The numbers are amazing: More than two million visitors trek uptown annually to enjoy Harlem Week, a month-long, fun-filled celebration of one of the nation’s most vibrant communities.
Now imagine an additional surge of visitors that brings significant economic benefits to the neighborhood and its residents. That’s the plan as Harlem Week takes central role in a new state-driven marketing initiative to spur urban tourism in New York.
Dubbed “I Love New York-Harlem,” the campaign will align corporate, state and community entities to promote Harlem as a major tourism destination during the month of August. It will kick off next year.
The campaign is a unique effort because of its focus on urban tourism, according to Lloyd Williams, president and CEO of the Greater Harlem Chamber of Commerce, which organizes the Harlem Week celebration. This initiative is in contrast to the iconic “I Love New York” ad campaign and slogan, launched in 1977 to promote tourism statewide, which mostly highlights attractions such as Niagara Falls, the Adirondacks and other upstate destinations.
“The only time that “I love New York” focused on New York City was a few years ago when they did a focus on Broadway theater,” said Williams, emphasizing the campaign’s unique Harlem focus.
Marion Phillips, senior VP for community relations at the Empire State Development Corp., which owns the “I Love New York” logo, came up with the idea of ramping up marketing for upper Manhattan and Harlem Week.
“They bring 1.5 to 2 million people to Harlem during one of the slowest tourist points – times – in the year, of the country,” said Phillips. “I reached out to our ‘I Love New York’ team, and they saw the perfect match. So we were able to really bring about marketing all of upper Manhattan and just not Harlem Week.”
Wasting no time, iloveny.com began the marketing effort with detailed information at this year’s Harlem Week, it was revealed today during NYC Economic Development Day events at Columbia University. Additional marketing efforts will follow on radio, TV and social media, said Williams.
The GHCC sees the new campaign as a win-win proposition for its prize event, the community and the state.
“The purpose is to build tourism in New York State,” said Williams, adding that the campaign would encourage tourists from upstate to visit the city and Harlem, while enticing Harlem and city residents to visit upstate or Long Island attractions.
Besides driving tourist traffic to myriad attractions of Harlem Week, “I Love New York-Harlem” will promote other upper Manhattan landmarks as far north as Washington Heights.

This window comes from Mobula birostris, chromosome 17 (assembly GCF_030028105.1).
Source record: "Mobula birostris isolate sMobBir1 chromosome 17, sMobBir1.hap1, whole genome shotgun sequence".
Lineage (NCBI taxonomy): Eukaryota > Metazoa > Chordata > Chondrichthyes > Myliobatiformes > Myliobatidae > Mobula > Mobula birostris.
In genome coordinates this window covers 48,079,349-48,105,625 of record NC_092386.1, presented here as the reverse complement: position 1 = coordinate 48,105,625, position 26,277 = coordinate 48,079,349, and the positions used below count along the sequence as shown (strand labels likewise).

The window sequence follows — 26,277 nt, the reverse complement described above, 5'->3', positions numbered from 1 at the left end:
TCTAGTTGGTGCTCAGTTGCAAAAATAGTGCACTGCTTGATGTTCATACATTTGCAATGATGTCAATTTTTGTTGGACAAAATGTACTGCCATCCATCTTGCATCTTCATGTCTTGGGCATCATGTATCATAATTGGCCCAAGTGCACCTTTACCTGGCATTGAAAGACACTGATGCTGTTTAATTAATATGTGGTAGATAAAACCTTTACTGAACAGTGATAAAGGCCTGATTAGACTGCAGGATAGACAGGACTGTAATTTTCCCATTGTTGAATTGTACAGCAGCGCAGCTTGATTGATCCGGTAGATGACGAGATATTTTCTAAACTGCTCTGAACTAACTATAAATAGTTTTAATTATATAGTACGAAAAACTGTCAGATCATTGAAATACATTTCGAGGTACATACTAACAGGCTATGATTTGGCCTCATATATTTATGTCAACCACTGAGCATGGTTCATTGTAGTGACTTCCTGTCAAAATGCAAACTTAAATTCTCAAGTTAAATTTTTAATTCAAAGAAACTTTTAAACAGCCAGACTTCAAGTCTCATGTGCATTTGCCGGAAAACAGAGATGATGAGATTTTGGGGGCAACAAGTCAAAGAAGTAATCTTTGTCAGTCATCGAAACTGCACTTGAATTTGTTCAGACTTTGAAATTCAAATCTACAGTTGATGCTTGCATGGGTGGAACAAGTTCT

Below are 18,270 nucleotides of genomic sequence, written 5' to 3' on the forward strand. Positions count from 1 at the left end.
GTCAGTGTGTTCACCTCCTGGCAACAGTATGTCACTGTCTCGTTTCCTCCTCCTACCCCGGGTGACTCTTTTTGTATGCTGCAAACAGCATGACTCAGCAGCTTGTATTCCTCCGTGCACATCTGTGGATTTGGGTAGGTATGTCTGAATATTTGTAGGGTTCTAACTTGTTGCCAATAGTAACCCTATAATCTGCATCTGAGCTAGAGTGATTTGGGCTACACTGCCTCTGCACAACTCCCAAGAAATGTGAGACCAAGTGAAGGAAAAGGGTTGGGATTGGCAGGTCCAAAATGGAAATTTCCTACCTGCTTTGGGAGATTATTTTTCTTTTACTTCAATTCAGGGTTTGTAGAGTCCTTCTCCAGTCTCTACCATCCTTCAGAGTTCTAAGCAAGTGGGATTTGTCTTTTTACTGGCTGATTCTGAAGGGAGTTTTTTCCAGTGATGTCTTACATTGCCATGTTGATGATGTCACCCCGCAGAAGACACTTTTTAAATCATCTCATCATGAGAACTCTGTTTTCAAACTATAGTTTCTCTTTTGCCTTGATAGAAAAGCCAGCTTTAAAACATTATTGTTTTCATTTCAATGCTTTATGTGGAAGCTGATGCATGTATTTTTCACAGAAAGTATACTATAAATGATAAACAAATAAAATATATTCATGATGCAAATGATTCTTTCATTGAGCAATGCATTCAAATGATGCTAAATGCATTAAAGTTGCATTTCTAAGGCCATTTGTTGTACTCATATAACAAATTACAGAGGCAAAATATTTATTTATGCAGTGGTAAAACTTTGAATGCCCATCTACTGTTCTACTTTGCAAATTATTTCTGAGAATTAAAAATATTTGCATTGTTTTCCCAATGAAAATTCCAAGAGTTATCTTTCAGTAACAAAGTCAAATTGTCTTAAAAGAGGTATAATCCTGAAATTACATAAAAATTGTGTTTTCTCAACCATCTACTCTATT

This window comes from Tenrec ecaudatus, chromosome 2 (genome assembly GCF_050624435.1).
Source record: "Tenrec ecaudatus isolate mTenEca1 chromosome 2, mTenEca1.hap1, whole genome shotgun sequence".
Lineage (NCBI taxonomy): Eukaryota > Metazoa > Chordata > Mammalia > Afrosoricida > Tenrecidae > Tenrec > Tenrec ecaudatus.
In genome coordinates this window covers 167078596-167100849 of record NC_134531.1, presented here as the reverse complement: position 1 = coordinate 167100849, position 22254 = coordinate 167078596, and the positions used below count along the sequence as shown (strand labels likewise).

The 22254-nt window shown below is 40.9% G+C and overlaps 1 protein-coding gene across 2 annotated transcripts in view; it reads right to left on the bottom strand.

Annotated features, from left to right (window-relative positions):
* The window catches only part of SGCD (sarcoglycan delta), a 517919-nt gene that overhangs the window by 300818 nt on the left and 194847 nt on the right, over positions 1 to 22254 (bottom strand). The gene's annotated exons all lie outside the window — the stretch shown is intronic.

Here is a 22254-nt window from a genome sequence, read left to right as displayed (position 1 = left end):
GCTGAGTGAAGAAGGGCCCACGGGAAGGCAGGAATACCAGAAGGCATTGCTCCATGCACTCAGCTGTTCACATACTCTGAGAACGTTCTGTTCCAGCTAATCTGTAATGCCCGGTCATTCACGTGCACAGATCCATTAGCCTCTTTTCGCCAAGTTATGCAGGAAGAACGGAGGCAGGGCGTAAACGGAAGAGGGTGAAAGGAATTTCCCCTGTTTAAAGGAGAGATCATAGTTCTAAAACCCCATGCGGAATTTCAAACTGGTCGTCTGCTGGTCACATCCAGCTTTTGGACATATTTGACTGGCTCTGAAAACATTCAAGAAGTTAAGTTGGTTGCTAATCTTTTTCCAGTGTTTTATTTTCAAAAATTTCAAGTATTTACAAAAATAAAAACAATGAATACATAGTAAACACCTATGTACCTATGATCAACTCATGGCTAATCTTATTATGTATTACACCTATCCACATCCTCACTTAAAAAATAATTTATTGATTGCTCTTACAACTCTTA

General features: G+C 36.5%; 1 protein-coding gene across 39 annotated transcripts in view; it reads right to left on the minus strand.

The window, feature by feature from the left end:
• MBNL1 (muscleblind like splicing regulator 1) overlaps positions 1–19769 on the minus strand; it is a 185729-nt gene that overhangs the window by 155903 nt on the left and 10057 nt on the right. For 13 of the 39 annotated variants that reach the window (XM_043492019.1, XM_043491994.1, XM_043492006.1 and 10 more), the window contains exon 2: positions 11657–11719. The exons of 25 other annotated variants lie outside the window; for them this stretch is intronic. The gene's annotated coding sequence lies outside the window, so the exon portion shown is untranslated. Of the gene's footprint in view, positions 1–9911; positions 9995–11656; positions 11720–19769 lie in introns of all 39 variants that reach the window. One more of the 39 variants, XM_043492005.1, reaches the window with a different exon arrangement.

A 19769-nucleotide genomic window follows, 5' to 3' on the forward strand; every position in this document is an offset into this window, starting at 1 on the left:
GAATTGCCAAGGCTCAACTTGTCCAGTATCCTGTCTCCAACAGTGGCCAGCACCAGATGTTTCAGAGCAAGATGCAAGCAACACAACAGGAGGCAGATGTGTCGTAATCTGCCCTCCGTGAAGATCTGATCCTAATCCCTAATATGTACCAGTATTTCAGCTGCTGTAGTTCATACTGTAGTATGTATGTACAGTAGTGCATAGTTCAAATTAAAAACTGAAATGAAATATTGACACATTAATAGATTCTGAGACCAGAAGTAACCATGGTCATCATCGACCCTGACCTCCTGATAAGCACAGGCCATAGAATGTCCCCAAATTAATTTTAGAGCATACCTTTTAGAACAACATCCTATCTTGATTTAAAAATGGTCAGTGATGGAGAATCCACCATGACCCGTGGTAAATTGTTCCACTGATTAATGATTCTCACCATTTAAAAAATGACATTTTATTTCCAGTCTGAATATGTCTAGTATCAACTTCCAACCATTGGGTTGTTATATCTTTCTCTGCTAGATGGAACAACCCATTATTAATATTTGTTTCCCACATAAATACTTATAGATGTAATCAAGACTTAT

With an influx of visitors comes economic benefits, Williams noted. The GHCC also anticipates the creation of employment opportunities – in Harlem and in the tourism industry statewide – as well as the rise of small businesses such as restaurants and specialty shops.
Other partners in the new thrust to promote Harlem tourism include JetBlue, the official airline of the campaign; Greyhound, its official bus company, and the Shubert Organization, the campaign’s official Broadway theater partners.
JetBlue, which has corporate offices in Forest Hills, Queens, has been a Harlem Week partner and sponsor for years.
“As New York’s hometown airline, we have so many customers and crew members who live and work and play in Harlem,” said Ashley Graf, New York regional marketing manager. “So we’re really excited to be able to celebrate this community that is such an important part of who JetBlue is and what the City of New York embodies.”
The picture, overall, is rosy for Harlem, with domestic and international tourists flooding New York City in unprecedented numbers.
Last year, the city welcomed a record 62.8 million visitors, marking the eighth consecutive year of tourism growth, according to NYC & Company, the official destination marketing organization for the city. Heavily promoted by NYC & Company, Harlem was a popular destination for tourists, an estimated 13.1 million of whom came from overseas.
“It stands out in a crowded field as the most loved and iconic place. It has authenticity to it,” said Christopher Heywood, senior vice president of Global Communications for NYC & Company.
And for tourists who wish to venture uptown, there are agencies such as Angie Hancock’s Experience Harlem to help them plan their excursion. Its products includes the “Essential Harlem Guide,” an annual booklet highlighting the best of Harlem, the Experience Harlem app, a web site by the same name, and Experience Harlem – Curated Events & Experiences, which lays claim to pioneering Harlem bar and restaurant crawls.